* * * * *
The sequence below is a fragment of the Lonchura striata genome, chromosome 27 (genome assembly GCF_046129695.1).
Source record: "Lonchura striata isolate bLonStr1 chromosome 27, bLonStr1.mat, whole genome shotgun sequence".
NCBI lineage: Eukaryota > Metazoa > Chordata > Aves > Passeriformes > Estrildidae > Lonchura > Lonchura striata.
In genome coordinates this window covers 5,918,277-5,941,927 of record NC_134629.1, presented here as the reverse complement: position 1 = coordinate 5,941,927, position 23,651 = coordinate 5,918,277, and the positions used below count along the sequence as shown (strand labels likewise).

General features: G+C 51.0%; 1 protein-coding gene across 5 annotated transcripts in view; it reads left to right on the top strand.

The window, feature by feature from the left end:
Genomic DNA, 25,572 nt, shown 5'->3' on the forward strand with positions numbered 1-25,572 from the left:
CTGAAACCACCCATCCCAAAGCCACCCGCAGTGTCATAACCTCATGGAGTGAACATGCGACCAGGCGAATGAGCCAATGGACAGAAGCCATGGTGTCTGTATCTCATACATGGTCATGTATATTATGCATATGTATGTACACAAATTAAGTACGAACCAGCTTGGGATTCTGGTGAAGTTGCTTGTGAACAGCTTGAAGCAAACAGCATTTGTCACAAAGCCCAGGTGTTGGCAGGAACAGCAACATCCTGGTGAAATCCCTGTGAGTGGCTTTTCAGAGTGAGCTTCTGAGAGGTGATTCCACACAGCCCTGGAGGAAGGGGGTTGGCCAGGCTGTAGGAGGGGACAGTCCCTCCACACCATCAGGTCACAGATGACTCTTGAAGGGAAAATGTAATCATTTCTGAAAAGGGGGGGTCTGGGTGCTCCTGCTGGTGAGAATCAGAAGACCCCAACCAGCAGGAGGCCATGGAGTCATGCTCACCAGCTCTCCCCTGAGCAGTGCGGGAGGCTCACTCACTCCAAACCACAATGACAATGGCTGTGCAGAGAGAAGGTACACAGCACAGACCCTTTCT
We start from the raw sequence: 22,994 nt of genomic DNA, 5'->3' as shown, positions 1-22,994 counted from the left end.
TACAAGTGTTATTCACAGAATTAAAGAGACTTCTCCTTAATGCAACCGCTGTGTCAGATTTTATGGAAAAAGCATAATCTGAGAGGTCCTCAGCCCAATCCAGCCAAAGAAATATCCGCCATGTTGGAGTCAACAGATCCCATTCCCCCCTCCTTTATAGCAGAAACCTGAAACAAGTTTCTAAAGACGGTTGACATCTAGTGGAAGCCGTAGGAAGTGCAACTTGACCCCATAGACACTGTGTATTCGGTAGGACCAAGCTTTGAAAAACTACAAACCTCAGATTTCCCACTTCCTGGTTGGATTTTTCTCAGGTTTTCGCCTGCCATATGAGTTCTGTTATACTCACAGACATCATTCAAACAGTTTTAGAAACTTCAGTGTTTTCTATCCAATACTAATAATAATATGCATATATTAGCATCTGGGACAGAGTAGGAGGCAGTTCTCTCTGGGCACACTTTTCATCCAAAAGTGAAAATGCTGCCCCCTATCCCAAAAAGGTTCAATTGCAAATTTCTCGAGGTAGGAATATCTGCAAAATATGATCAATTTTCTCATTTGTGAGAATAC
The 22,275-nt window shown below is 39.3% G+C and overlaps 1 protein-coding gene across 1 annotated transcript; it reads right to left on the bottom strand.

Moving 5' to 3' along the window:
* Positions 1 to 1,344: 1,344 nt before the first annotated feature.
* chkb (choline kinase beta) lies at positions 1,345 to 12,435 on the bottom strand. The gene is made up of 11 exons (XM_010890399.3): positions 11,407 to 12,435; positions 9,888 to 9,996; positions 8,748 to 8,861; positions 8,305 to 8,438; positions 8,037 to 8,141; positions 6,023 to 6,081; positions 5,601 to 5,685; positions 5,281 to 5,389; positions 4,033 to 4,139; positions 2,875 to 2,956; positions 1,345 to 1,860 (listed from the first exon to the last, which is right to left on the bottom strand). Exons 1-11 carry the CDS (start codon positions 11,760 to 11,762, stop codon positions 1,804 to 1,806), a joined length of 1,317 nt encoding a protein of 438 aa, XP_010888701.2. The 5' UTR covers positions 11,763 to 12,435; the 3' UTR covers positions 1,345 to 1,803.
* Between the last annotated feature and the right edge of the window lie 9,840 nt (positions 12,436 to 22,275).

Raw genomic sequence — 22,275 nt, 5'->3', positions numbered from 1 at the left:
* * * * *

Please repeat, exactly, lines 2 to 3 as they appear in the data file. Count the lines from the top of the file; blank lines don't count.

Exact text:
Source record: "Lonchura striata isolate bLonStr1 chromosome 27, bLonStr1.mat, whole genome shotgun sequence".
NCBI lineage: Eukaryota > Metazoa > Chordata > Aves > Passeriformes > Estrildidae > Lonchura > Lonchura striata.